07/27/2012 11:20 EDT | Updated 09/26/2012 05:12 EDT

Court rejects appeal of disabled man who killed bartender

A mentally disabled man who shot and killed a Calgary bar owner eight years ago has lost his bid to have the country’s highest court overturn his second-degree murder conviction.

On Friday, the Supreme Court of Canada dismissed the appeal, ruling that the lower court judge did not fail to consider all the relevant evidence in convicting Adrian Walle for killing Jeffrey Shuckburgh in 2004.

Walle shot Shuckburgh, 29, while he was being escorted out of Shuckaluck’s Pub in southwest Calgary.

Walle had concealed a sawed-off .22-calibre rifle and brought it into the bar.

He was initially found guilty of manslaughter, but the Alberta Court of Appeal overturned that decision and ordered a new trial.

In 2008, Walle was found guilty of second-degree murder and sentenced to life in prison.

That ruling was upheld by the Alberta Court of Appeal in 2010. Walle’s lawyers argued his conviction should be reduced to manslaughter.

But a three-judge panel dismissed their contention that Walle’s reduced mental capacity — plus his consumption of alcohol that night — meant he could not have formed the intent necessary for a murder conviction.

Last year the Supreme Court of Canada granted Walle leave to appeal his conviction.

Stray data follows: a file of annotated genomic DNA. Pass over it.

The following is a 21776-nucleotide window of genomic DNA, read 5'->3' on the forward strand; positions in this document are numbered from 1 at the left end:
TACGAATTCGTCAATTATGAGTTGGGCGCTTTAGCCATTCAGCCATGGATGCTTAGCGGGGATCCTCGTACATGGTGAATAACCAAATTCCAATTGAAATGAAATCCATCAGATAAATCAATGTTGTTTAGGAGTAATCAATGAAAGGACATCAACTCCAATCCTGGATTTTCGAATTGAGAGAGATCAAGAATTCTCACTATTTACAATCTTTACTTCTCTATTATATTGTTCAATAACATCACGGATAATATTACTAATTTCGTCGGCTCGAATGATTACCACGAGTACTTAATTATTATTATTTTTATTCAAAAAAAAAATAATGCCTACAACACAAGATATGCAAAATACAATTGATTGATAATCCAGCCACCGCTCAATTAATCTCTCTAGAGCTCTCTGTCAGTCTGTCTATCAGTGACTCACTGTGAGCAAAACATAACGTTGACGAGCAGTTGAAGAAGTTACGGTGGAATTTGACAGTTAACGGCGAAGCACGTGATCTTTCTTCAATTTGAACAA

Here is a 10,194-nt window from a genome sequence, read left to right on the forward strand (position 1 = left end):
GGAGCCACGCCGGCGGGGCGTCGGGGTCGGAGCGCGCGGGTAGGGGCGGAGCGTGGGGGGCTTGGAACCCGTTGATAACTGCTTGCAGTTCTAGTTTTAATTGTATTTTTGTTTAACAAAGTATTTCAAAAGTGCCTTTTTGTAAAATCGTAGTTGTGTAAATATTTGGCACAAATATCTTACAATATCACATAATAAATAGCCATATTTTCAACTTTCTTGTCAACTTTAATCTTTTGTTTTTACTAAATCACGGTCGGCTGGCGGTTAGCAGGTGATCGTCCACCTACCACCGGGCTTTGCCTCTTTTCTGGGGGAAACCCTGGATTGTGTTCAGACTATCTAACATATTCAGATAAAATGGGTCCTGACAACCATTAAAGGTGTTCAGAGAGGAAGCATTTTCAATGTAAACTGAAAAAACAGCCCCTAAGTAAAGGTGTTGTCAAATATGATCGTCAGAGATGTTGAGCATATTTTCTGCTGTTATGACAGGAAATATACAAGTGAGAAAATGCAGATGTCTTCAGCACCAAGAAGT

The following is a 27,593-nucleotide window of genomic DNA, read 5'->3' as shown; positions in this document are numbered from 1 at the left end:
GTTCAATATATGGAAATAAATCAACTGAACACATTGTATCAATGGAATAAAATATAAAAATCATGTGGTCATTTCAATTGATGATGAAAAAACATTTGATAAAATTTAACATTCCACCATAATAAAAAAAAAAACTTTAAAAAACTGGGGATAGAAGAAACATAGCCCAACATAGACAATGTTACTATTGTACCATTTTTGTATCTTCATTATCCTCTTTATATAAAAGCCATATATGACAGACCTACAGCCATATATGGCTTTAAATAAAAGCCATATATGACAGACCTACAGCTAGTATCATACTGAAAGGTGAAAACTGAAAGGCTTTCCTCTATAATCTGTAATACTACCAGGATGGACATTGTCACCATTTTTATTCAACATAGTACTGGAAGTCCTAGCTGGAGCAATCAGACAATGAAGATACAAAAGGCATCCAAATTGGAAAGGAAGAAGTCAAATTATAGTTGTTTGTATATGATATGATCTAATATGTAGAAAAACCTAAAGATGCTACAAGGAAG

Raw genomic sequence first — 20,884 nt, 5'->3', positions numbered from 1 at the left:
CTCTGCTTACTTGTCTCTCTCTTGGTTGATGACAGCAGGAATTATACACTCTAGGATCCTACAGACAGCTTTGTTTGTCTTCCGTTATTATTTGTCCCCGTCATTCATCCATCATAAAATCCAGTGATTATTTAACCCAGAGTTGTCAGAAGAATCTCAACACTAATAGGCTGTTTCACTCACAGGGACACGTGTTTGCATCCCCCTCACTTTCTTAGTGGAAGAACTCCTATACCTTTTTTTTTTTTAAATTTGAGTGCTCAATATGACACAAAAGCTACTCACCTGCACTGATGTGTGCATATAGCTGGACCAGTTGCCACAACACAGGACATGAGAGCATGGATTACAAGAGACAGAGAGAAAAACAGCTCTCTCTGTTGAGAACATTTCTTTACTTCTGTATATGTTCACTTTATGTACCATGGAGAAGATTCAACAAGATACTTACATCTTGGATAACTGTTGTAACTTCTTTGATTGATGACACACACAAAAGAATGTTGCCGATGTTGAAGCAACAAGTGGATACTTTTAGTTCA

On Friday, Justice Michael Moldaver, writing for the seven-judge panel, said the trial judge was correct in applying a “common sense inference” on Walle’s part — that “he was able to or did in fact foresee the consequences of his actions when he pulled the trigger.”

Moldaver noted that Walle has several psychological disorders including Asperger’s disorder, paranoid personality disorder, intermittent explosive disorder, adult antisocial disorder and alcohol abuse disorder.

But no evidence was given at trial to suggest that Walle’s disabilities made him unaware of the consequences of his actions, Moldaver said.

Walle's lawyer, Karen Molle, said she is disappointed with the decision. She said Walle wasn't diagnosed with Asperger’s disorder until after the second trial.

"Obviously, an unfortunate result for him. The only upside to this is now he knows, his family knows and the professionals that deal with him now know it's an Asperger’s condition. And hopefully he can benefit from that,” she said.